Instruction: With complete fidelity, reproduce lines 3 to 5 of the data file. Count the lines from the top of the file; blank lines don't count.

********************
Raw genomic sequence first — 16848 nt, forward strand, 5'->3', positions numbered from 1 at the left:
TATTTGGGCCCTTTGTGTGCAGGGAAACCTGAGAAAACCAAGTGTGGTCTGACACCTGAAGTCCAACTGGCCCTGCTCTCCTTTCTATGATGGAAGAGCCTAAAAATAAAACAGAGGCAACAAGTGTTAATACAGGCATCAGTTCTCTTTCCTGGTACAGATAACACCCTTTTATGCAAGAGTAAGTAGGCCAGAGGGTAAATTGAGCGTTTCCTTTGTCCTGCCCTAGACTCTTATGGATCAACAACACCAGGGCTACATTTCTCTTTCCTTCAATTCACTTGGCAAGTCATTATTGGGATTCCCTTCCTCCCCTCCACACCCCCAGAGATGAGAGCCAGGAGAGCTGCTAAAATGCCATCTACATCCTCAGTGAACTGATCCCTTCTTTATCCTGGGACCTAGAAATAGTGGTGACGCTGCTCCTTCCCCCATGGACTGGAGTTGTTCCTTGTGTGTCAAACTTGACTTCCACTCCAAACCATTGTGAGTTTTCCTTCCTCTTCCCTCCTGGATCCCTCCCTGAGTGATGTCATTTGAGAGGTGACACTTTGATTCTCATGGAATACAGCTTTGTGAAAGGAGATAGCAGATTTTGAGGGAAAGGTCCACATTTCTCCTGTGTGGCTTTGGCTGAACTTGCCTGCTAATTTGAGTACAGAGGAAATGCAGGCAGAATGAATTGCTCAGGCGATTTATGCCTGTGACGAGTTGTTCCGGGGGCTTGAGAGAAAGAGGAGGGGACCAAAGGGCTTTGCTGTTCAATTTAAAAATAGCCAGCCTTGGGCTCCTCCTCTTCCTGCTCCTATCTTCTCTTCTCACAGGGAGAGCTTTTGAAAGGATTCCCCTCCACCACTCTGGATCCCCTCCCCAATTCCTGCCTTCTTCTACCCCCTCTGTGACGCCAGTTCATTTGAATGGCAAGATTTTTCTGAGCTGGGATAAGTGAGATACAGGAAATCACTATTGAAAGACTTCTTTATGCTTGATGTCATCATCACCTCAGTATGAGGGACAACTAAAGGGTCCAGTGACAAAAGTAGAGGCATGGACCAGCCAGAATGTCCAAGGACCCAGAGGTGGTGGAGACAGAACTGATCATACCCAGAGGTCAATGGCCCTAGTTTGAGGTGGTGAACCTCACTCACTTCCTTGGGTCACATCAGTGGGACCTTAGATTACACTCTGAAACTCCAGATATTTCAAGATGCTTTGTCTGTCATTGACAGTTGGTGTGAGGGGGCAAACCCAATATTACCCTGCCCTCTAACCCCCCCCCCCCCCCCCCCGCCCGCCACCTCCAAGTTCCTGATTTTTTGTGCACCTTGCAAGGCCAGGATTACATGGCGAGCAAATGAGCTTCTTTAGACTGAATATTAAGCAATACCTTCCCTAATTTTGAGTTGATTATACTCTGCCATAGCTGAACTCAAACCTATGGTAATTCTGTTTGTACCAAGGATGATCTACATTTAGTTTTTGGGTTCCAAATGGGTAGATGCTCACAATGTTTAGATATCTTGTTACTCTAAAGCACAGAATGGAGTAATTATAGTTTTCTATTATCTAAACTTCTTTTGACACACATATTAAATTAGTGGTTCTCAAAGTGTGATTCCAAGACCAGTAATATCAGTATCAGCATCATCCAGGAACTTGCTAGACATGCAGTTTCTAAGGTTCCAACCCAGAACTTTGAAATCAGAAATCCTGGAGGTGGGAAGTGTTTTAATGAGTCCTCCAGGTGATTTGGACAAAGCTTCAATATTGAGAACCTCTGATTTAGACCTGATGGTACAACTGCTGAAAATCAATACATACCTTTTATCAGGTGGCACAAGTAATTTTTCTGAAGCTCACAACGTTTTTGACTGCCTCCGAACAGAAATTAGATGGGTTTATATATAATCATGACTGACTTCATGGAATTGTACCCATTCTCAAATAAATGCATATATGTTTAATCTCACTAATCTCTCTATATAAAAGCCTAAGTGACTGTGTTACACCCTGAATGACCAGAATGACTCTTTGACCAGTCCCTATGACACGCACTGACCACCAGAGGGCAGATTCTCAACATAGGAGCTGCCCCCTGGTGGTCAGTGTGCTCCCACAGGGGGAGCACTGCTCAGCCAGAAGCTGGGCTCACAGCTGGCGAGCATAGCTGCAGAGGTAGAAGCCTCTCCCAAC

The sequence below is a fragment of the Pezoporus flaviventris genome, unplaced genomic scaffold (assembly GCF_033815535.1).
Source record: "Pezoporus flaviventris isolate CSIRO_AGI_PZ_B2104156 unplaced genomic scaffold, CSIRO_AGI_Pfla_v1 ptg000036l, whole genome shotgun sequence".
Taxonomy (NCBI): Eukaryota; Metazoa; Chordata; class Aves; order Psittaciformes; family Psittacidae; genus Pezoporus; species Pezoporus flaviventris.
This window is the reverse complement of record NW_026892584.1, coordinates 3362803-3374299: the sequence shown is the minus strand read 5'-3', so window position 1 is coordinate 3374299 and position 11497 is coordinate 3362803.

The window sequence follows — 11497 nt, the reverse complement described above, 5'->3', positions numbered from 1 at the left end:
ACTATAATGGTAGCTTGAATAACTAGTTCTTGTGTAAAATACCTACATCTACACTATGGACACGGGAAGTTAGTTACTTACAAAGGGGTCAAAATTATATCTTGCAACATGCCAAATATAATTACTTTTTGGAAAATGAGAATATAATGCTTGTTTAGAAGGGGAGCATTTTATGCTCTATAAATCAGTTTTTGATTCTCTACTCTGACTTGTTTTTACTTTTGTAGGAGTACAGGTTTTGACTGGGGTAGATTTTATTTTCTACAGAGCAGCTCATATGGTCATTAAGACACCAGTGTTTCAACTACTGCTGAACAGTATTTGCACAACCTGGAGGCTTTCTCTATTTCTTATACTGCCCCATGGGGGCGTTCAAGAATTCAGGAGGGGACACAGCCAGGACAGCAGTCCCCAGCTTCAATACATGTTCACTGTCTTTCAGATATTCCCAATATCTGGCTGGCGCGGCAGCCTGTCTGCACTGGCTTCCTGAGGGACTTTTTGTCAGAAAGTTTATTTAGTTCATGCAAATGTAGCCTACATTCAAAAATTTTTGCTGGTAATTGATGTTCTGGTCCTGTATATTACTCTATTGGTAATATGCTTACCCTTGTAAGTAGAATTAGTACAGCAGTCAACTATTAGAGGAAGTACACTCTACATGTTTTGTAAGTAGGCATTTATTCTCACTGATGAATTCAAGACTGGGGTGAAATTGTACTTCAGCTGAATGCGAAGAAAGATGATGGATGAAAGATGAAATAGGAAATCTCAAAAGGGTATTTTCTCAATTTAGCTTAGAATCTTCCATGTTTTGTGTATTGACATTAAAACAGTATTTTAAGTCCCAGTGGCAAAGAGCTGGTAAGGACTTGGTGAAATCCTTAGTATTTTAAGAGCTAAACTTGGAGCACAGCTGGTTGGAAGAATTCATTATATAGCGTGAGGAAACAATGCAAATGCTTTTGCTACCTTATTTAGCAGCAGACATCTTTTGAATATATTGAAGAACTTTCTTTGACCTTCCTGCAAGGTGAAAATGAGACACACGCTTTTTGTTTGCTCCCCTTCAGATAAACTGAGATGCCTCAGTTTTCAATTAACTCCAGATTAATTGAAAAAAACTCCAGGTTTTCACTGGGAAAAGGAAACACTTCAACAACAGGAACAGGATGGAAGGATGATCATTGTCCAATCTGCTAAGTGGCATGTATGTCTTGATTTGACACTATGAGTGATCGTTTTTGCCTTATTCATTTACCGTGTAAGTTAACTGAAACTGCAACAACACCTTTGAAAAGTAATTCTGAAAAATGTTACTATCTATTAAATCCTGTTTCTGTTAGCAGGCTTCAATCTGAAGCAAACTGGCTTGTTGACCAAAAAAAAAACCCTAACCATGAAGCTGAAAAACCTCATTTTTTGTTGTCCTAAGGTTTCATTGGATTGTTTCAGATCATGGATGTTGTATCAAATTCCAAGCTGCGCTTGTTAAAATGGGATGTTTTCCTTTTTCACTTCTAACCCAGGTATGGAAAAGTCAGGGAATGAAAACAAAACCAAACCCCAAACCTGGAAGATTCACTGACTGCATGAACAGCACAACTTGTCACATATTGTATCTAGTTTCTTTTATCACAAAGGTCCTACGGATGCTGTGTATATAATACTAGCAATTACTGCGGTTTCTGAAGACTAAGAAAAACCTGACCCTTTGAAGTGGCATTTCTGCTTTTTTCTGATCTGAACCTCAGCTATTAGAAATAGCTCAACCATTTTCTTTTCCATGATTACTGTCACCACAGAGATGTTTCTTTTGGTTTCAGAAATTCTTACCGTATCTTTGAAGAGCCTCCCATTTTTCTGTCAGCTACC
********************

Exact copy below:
The sequence below is a fragment of the Pezoporus flaviventris genome, unplaced genomic scaffold (assembly GCF_033815535.1).
Source record: "Pezoporus flaviventris isolate CSIRO_AGI_PZ_B2104156 unplaced genomic scaffold, CSIRO_AGI_Pfla_v1 ptg000036l, whole genome shotgun sequence".
Taxonomy (NCBI): Eukaryota; Metazoa; Chordata; class Aves; order Psittaciformes; family Psittacidae; genus Pezoporus; species Pezoporus flaviventris.